Members of Marijuana Anonymous tend to think the world consists of three kinds of people: Normies, Stoners, and fellow members of Marijuana Anonymous.
Normies can take pot or leave it. A puff now and then is cool, but if they run out of pot they don’t freak out. They’re just … normal about it.
Stoners are people who by and large cling to the delusion that they’re normies—but who never, ever run out of weed if they can help it.
People in Marijuana Anonymous are stoners who finally grew desperate over the fact that, no matter how hard they tried, they just couldn’t, so to speak, keep off the grass.
“Being an addict is horrible,” says Laura B. before an MA meeting I recently visited in downtown San Diego, CA. “You’re just helpless against your desire.” Laura leans back in one of the sixty or so chairs that describe a double row of seats placed around the large, vacant room. We’re in an abandoned car repair garage, a structure well suited for the sort of serious, no-frills business recovering addicts are about.
“The thing is,” Laura continues, “People don’t really take pot seriously. Everybody thinks it’s so benign—like it’s not really addictive, you know? Well, [swear word] that. I tried coke, speed, acid. But weed’s the only thing that grabbed me by my backbone. It just wouldn’t let me go. And right away, too. I just turned on to it. For twenty years, I got stoned almost every single day. And here I just celebrated my first year of sobriety. A year! I’m telling you the truth: I thank God every day for Marijuana Anonymous.”
Marijuana Anonymous depends for its recovery process upon the renowned 12 Step Program utilized by Alcoholics Anonymous. It’s a non-profit, world-wide organization unaffiliated with any other organization, religious or secular.
They’re huge—and everywhere. There’s probably a weekly MA meeting held somewhere near you.
Each meeting, which lasts an hour, is run by a Secretary, who at the beginning of each session asks two or three regular attendees to read aloud an invocation that reminds them all of who they are, and why they have come. Next, the Secretary asks if anyone present is celebrating an anniversary of sobriety: a month, three months, a year, and the like. If someone is, that person stands, and another MA member or friend makes a short speech praising their victory. Following this testimony, the conquering hero is rewarded a “sobriety chip,” small disks of varying colors bearing the MA logo on one side and, say, “Sixty Days” printed in gold on the other. These tokens count among a recovering addict’s most cherished possessions.
The Secretary then declares the meeting open to discussion—but not before stipulating three conditions: that no one person speak for more than five minutes, that no one interuppt someone else who’s speaking, and that no one who has in any way gotten intoxicated within the previous 24 hours speak at all.
And then, for forty or so minutes, people relate the nature of their ongoing struggle against the temptations of marijuana.
Afterward, a small basket is passed around. Most people present drop in a buck or two. No one has to.
Tom Carlyle. is a drug councilor and long-time MA Secretary.
“I’ve been going to MA meetings for over five years,” he says. “And at every meeting I learn something new. I don’t think there’s a more encouraging or enriching thing than to hear a person finally and honestly confess in public that pot has ruined the quality of their lives. It means there’s hope for that person—real hope. An addict can find strength at these meetings. The amazing thing is the range of people who attend them. Some people are just starting to quit. Others have been sober for years, and so can offer that longer perspective. It’s great, because wherever you are in the journey towards regaining control of your life, there’s always someone around who’s exactly one step ahead of you, and another who’s one step behind. You’re surrounded by people who can understand exactly where you’re at and what you’re going through. That’s just invaluable. And it’s people from all walks of life, too. Doctors, lawyers, housewives … everybody. Pot doesn’t discriminate.”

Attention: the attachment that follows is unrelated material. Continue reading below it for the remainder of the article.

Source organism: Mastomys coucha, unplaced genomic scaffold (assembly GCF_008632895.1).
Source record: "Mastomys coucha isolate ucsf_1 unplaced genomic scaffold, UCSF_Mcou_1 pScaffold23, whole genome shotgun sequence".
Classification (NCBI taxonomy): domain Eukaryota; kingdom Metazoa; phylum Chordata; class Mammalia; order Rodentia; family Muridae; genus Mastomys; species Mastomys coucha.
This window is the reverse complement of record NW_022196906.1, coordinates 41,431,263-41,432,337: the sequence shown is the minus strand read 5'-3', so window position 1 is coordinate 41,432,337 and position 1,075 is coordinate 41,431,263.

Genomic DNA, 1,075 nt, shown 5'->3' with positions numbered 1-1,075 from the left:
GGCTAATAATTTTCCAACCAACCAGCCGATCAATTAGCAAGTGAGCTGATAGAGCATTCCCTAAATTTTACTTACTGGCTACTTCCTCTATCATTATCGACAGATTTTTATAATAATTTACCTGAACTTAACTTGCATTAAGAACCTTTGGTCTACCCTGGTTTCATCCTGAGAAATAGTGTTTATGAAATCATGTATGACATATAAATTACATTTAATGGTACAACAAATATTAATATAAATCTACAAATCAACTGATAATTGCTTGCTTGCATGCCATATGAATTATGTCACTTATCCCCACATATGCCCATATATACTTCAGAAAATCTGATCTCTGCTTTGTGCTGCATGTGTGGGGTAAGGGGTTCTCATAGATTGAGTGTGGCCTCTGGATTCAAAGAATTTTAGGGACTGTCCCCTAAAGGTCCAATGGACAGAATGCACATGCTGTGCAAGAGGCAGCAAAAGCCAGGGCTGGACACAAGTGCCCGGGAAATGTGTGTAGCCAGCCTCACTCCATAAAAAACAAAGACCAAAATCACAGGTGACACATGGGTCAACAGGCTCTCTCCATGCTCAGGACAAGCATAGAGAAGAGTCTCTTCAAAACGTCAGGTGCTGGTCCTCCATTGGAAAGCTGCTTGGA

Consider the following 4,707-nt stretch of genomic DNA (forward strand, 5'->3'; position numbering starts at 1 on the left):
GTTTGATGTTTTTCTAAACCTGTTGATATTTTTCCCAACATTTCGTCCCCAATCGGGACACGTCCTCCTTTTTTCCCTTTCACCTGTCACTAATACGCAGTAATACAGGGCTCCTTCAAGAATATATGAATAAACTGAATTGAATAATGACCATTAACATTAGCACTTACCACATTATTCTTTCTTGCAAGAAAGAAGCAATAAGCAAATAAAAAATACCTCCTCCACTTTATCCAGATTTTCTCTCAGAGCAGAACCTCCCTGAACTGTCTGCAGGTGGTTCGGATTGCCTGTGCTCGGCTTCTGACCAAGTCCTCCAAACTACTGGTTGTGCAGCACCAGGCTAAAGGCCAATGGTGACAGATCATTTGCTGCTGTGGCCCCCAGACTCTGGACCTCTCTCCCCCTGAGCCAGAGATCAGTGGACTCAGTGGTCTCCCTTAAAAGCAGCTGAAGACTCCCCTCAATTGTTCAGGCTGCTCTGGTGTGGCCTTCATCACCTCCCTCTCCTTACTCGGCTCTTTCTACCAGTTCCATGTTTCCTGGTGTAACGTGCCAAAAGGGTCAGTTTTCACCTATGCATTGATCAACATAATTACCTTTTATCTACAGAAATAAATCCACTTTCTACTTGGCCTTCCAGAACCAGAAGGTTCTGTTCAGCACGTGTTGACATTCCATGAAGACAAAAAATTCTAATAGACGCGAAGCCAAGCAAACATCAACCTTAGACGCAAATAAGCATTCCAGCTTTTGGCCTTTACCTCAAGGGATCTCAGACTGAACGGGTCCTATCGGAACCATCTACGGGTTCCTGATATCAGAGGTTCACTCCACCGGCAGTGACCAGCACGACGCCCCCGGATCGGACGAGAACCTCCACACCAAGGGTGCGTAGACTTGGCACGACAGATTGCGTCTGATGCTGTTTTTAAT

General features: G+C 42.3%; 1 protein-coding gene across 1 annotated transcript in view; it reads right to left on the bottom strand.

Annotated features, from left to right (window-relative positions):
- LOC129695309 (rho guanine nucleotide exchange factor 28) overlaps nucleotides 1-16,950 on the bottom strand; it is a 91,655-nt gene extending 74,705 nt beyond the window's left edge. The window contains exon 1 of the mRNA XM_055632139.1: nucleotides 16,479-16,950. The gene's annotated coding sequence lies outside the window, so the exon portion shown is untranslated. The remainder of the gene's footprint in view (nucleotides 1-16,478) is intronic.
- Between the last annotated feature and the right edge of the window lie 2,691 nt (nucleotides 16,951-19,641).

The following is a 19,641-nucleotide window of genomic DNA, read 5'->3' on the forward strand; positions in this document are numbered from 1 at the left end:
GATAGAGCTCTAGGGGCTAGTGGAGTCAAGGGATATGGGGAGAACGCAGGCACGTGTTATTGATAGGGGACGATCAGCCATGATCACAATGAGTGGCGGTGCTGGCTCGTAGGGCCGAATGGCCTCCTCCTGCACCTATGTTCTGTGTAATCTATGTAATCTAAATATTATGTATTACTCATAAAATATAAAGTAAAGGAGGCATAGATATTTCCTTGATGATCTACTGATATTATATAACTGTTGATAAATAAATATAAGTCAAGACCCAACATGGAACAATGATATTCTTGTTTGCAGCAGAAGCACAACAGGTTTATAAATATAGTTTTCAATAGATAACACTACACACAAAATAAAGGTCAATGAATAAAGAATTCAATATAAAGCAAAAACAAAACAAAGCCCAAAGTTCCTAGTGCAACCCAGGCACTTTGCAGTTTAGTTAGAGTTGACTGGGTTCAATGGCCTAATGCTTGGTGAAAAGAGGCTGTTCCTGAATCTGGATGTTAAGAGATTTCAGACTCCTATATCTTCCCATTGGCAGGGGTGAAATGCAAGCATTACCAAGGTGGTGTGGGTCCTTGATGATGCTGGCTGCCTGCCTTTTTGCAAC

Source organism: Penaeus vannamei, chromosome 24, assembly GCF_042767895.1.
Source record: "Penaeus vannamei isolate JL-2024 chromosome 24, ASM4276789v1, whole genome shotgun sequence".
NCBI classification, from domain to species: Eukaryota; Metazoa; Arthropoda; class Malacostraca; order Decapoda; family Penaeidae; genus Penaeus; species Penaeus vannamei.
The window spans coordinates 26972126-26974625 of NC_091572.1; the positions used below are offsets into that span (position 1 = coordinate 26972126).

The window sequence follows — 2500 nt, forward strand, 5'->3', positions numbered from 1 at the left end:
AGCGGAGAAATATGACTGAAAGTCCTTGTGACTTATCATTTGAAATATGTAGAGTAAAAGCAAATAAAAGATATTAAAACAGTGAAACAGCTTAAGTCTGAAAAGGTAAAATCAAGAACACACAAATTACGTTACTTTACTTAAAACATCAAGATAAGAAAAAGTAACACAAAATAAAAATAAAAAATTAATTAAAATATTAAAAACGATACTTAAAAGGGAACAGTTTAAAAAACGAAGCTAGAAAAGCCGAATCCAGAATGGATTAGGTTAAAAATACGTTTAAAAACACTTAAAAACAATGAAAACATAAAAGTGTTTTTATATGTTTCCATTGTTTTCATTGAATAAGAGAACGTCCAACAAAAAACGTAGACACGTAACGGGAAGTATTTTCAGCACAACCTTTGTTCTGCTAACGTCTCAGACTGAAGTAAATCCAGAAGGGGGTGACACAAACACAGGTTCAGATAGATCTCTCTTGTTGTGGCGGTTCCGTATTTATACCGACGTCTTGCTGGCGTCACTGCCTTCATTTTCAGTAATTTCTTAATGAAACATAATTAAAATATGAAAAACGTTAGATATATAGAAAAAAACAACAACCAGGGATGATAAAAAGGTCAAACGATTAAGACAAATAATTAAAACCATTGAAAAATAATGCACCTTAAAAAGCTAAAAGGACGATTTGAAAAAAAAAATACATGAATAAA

To formally conclude an MA meeting, everyone rises and stands in a circle holding hands. Having kept a moment of silence in remembrance of the addict who still suffers, the group then says a prayer. It is almost always the famous Serenity Prayer: “God, grant me the serenity to accept the things I cannot change, the courage to change the things I can, and the wisdom to know the difference.”
The Marijuana Anonymous website is here.
The 12 Steps of Marijuana Anonymous are:
1. We admitted we were powerless over marijuana, that our lives had become unmanageable.
2. We came to believe that a Power greater than ourselves could restore us to sanity.
3. We made a decision to turn our will and our lives over to the care of God, as we understood God.
4. We took a searching and fearless moral inventory of ourselves.
5. We admitted to God, to ourselves, and to another human being the exact nature of our wrongs.
6. We were entirely ready to have God remove all these defects of character.
7. We humbly asked God to remove our shortcomings.
8. We made a list of all persons we had harmed, and became willing to make amends to them all.
9. We made direct amends to such people wherever possible, except when to do so would injure them or others.
10. We continued to take personal inventory and when we were wrong promptly admitted it.
11. We sought through prayer and meditation to improve our conscious contact with God, as we understood God, praying only for knowledge of God’s will for us and the power to carry that out.
12. Having had a spiritual awakening as the result of these steps, we tried to carry this message to marijuana addicts, and to practice these principals in all our affairs.